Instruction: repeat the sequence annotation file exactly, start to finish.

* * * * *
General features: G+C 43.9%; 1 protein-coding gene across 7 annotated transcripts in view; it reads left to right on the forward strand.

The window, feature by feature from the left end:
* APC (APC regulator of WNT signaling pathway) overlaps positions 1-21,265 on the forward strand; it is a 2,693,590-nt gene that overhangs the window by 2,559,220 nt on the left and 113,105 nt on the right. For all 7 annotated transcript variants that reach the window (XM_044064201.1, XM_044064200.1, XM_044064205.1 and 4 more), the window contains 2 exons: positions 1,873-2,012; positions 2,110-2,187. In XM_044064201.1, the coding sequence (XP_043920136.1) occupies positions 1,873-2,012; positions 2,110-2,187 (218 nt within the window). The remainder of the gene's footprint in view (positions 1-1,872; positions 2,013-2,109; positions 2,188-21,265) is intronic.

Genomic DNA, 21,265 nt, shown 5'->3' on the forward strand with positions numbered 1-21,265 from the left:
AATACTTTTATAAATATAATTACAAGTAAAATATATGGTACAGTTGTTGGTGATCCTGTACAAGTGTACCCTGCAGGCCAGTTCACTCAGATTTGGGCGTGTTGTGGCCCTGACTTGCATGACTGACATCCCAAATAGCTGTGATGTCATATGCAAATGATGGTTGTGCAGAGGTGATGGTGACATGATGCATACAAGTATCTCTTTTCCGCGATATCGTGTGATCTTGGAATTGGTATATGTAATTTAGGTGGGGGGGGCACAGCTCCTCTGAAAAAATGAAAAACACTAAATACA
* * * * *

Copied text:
General features: G+C 43.9%; 1 protein-coding gene across 7 annotated transcripts in view; it reads left to right on the forward strand.

The window, feature by feature from the left end:
* APC (APC regulator of WNT signaling pathway) overlaps positions 1-21,265 on the forward strand; it is a 2,693,590-nt gene that overhangs the window by 2,559,220 nt on the left and 113,105 nt on the right. For all 7 annotated transcript variants that reach the window (XM_044064201.1, XM_044064200.1, XM_044064205.1 and 4 more), the window contains 2 exons: positions 1,873-2,012; positions 2,110-2,187. In XM_044064201.1, the coding sequence (XP_043920136.1) occupies positions 1,873-2,012; positions 2,110-2,187 (218 nt within the window). The remainder of the gene's footprint in view (positions 1-1,872; positions 2,013-2,109; positions 2,188-21,265) is intronic.

Genomic DNA, 21,265 nt, shown 5'->3' on the forward strand with positions numbered 1-21,265 from the left:
AATACTTTTATAAATATAATTACAAGTAAAATATATGGTACAGTTGTTGGTGATCCTGTACAAGTGTACCCTGCAGGCCAGTTCACTCAGATTTGGGCGTGTTGTGGCCCTGACTTGCATGACTGACATCCCAAATAGCTGTGATGTCATATGCAAATGATGGTTGTGCAGAGGTGATGGTGACATGATGCATACAAGTATCTCTTTTCCGCGATATCGTGTGATCTTGGAATTGGTATATGTAATTTAGGTGGGGGGGGCACAGCTCCTCTGAAAAAATGAAAAACACTAAATACA